The new Greek Minister of Migration Policy, Dimitris Vitsas, said the authorities recorded a 33% increase in refugee flows from Turkey in the first quarter of 2018, compared to the same period last year. He also announced the government will submit a draft bill at the end of the month seeking to accelerate asylum procedures. The European Commission will be funding €180 million in emergency support for Greece.

Vitsas noted a spike in arrivals from Turkey in 2018, which seems to have increased in recent weeks. In March there was a 59% increase in arrivals compared to March 2017. Last week the Lesvos authorities were on high alert after eight boats arrived carrying 300 people. On Tuesday over 100 people arrived on the island of Chios in three separate boats. The Reception and Identification Centres (RIC’s) on all the Eastern Aegean islands, except for Leros, are occupied well above their intended capacity. The occupancy of the RIC on Lesvos is almost double its capacity.

The draft asylum bill to be introduced by the end of April seeks to accelerate, simplify and organize the asylum procedure. According to the latest AIDA/ECRE Country Report, the current average time for the completion of asylum procedures in Greece in 2017 was estimated to be 6 months.Vitsas also proposed to increase the number of judges on the appeals commission from 12 to 20.

EU emergency support funding will go to the flagship ‘Emergency Support to Integration & Accommodation’ (ESTIA) programme, currently run by UNHCR. The programme is part of the Greek government’s ‘out of camps’ policy and so far it has created 23,000 urban accommodation places and a cash assistance scheme which provides for over 41,000 refugees and asylum seekers. The funding follows a meeting between European Commissioner for Humanitarian Aid and Crisis Management Christos Stylianides and the Greek Prime Minister Alexis Tsipras.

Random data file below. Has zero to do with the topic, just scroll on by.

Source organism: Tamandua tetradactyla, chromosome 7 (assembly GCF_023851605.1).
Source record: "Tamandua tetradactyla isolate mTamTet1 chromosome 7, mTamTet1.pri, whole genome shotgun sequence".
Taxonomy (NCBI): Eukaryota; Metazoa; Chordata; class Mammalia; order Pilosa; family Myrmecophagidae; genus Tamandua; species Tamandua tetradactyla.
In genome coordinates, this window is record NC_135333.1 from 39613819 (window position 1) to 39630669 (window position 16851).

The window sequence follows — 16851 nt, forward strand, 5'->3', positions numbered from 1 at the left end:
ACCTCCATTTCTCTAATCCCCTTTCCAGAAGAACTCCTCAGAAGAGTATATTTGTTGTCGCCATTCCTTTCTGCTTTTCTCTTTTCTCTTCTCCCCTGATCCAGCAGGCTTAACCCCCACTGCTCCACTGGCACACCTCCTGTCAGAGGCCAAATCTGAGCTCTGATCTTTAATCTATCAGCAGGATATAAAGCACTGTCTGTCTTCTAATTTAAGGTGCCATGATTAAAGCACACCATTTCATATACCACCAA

Six other contracts have also been signed with the Danish Refugee Council, Arbeiter-Samariter-Bund, Médecins du Monde, the Spanish Red Cross and the Greek NGOs METAdrasi and Smile of the Child. These contracts address other humanitarian needs such as shelters, health care, psycho-social support, hygiene conditions, non-formal education and language interpretation.


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Photo: (CC) Ann Wuyts, September 2015


This article appeared in the ECRE Weekly Bulletin . You can subscribe to the Weekly Bulletin here.